Electroconvulsive Therapy (ECT)

Understanding Electroconvulsive Therapy (ECT)

What is Electroconvulsive Therapy (ECT)?

Electroconvulsive Therapy (ECT) is a very safe and effective medical treatment for certain psychiatric disorders. It is considered a form of brain neuromodulation. The treatment involves delivery of a small amount of electrical energy to your brain to induce a short seizure. Most people, on average, receive between 6 to 12 treatments for their illness to improve. While ECT will be helpful for many patients, ECT is not a panacea or cure. A response to ECT is never guaranteed.

What indications or diagnoses might benefit from ECT?

  • Major Depression including acute depression, moderate to severe depression, treatment-resistant depression, suicidal depression, and psychotic depression
  • Bipolar Depression
  • Bipolar Mania
  • Schizophrenia
  • Schizoaffective Disorder
  • Other illnesses may also benefit

Who can get ECT in California?

Any adult age 18 or older with an appropriate clinical diagnosis and who is capable of giving voluntary informed consent can receive ECT. Others, including adolescents between 13 and 17 years of age, may receive ECT after special reviews and legal procedures are followed. Nobody capable of providing informed consent can be given ECT against their will.

Where is ECT performed?

ECT is performed at the UCLA Resnick Neuropsychiatric Hospital in the ECT Treatment Suite.

Is ECT an Inpatient (in hospital) or Outpatient procedure?

Most patients who undergo ECT are outpatients. However, for severely ill patients, ECT can be done or started in the hospital. There is no requirement to be hospitalized. However, for outpatients, there are driving and other restrictions.

What is needed to be considered for ECT?

Patients cannot self-refer. A patient must be under the care of a Psychiatrist or Physician who makes a referral for a consultation with an ECT Psychiatrist.

What happens during the ECT consultation?

The patient's current medical and psychiatric history are reviewed. The ECT procedure is explained. The patient's ability to understand their illness, the procedure and possible risks and benefits are evaluated. If a person is considered a candidate for treatment, further work-up and preparation are discussed. The ECT team will coordinate care and treatment with the patient's doctors. Involvement, with patient permission, of family, friends, or significant others is encouraged.

How does ECT work?

During ECT, the brain is stimulated by a small amount of electrical current. The electrical current produces a modified seizure, which affects the entire brain, including centers that control mood, appetite and sleep. ECT is done under medical monitoring and with general anesthesia. Researchers believe that ECT corrects the biological abnormalities that underlie severe psychiatric disorders. More than one treatment, however, is needed to achieve these positive effects. An average of 6 to 12 repeated treatments (also referred to as an "index series") is needed in order to achieve sustained improvement. However, there is no set number and treatments are individualized to the person. Response rates vary depending on the type of illness and other factors. Following a course of treatment, patients feel more like themselves again and are able to work and lead productive lives. Often, family members, doctors, or nurses may notice improvement before the patient.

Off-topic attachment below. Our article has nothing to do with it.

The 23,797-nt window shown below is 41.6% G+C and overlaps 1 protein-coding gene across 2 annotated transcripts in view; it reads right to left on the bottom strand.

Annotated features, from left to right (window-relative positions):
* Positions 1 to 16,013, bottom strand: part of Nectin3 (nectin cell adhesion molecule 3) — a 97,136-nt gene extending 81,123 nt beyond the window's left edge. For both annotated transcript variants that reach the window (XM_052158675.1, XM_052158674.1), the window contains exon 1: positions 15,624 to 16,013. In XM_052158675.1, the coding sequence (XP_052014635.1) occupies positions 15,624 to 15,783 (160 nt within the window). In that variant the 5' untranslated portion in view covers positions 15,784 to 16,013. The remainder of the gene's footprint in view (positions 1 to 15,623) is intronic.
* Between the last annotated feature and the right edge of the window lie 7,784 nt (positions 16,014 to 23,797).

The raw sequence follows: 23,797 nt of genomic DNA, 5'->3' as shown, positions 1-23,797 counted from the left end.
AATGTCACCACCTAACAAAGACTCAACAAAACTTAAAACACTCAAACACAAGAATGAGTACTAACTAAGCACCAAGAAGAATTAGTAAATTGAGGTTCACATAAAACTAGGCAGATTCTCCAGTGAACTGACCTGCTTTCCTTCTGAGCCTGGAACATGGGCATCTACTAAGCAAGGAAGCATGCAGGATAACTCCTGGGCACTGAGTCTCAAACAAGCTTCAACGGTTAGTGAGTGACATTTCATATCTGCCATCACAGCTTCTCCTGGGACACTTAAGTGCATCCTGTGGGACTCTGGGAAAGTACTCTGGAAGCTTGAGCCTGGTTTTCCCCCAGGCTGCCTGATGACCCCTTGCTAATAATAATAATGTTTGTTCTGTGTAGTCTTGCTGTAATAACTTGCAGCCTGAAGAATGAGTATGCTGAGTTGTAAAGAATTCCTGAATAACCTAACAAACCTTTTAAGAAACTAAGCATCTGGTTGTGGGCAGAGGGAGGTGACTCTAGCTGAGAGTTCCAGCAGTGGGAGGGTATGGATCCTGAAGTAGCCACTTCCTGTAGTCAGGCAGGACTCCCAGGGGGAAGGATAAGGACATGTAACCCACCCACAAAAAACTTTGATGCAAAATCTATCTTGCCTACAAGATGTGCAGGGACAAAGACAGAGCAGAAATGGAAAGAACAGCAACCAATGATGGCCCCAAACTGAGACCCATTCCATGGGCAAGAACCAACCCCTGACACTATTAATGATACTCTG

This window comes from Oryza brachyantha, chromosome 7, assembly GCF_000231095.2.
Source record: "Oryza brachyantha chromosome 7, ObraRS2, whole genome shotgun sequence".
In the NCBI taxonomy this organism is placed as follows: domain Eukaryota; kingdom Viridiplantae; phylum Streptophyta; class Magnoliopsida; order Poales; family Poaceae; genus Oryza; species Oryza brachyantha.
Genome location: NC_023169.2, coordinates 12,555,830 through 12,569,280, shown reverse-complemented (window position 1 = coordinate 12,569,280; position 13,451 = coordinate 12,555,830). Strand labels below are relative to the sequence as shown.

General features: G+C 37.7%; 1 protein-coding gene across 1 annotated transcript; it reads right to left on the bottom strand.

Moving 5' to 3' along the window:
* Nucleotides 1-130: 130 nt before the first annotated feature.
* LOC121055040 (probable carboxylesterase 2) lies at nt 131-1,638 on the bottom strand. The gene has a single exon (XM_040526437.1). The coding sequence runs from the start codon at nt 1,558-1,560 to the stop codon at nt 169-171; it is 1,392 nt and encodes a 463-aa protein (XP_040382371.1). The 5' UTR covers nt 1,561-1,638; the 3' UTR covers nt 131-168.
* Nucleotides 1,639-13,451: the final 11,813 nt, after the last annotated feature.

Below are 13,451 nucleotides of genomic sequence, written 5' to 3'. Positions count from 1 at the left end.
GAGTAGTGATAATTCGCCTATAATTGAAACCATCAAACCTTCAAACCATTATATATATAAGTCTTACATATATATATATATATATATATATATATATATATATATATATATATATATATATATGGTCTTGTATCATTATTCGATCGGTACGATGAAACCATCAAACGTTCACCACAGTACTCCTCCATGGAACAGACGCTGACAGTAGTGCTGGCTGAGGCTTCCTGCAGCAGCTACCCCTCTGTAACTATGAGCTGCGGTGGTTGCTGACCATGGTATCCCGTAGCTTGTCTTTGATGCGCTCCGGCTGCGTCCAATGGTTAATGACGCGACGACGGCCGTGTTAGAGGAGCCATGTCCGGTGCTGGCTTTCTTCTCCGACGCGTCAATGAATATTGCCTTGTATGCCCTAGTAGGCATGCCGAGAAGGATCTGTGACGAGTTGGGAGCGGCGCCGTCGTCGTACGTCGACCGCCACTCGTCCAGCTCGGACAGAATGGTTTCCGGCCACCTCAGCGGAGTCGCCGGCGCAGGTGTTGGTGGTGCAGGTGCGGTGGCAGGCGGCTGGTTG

What happens after ECT?

After completing a successful ECT course with significant resolution of depressive symptoms, a person will need to continue a form of treatment to remain well. These options to prevent relapse would be tailored to the individual's goals, tolerance and needs. Options for relapse prevention include combination medications, maintenance ECT (which is ECT at the lowest frequency needed to stay well), a combination of medications and ECT, and/or other forms of talk therapy.

What are the side-effects from ECT?

In general, the most common side effects are headache, muscle soreness, nausea and difficulties with short-term memory.  Of these side effects, perhaps the most feared side effect is memory difficulty. Typically, mild short-term memory loss accompanies the treatment and resolves in the hours post-treatment. In rare cases, long-term memory may also be affected. If any long-term memory problems occur, they almost always resolve a few weeks after the completion of an entire course of ECT. Within a few weeks after ECT, your ability to learn and remember new information usually returns to normal.

What are the medical risks from ECT?

As with any other medical procedure, ECT may pose some risks. Overall, ECT is one of the safest procedures done under general anesthesia. The ECT procedure is also brief. Time asleep is about 5-10 minutes and the usual duration of a seizure is between 30 to 60 seconds, on average. Both the risks and benefits of this procedure are explained during the ECT consultation by the ECT Psychiatrist and at treatment by the Anesthesiologist. With advances in anesthesia and modern delivery of electrical energy, ECT is a safe and relatively comfortable experience.

More information

For more information about ECT or referral to UCLA Resnick Neuropsychiatric Hospital Services, please call us at 1-800-825-9989.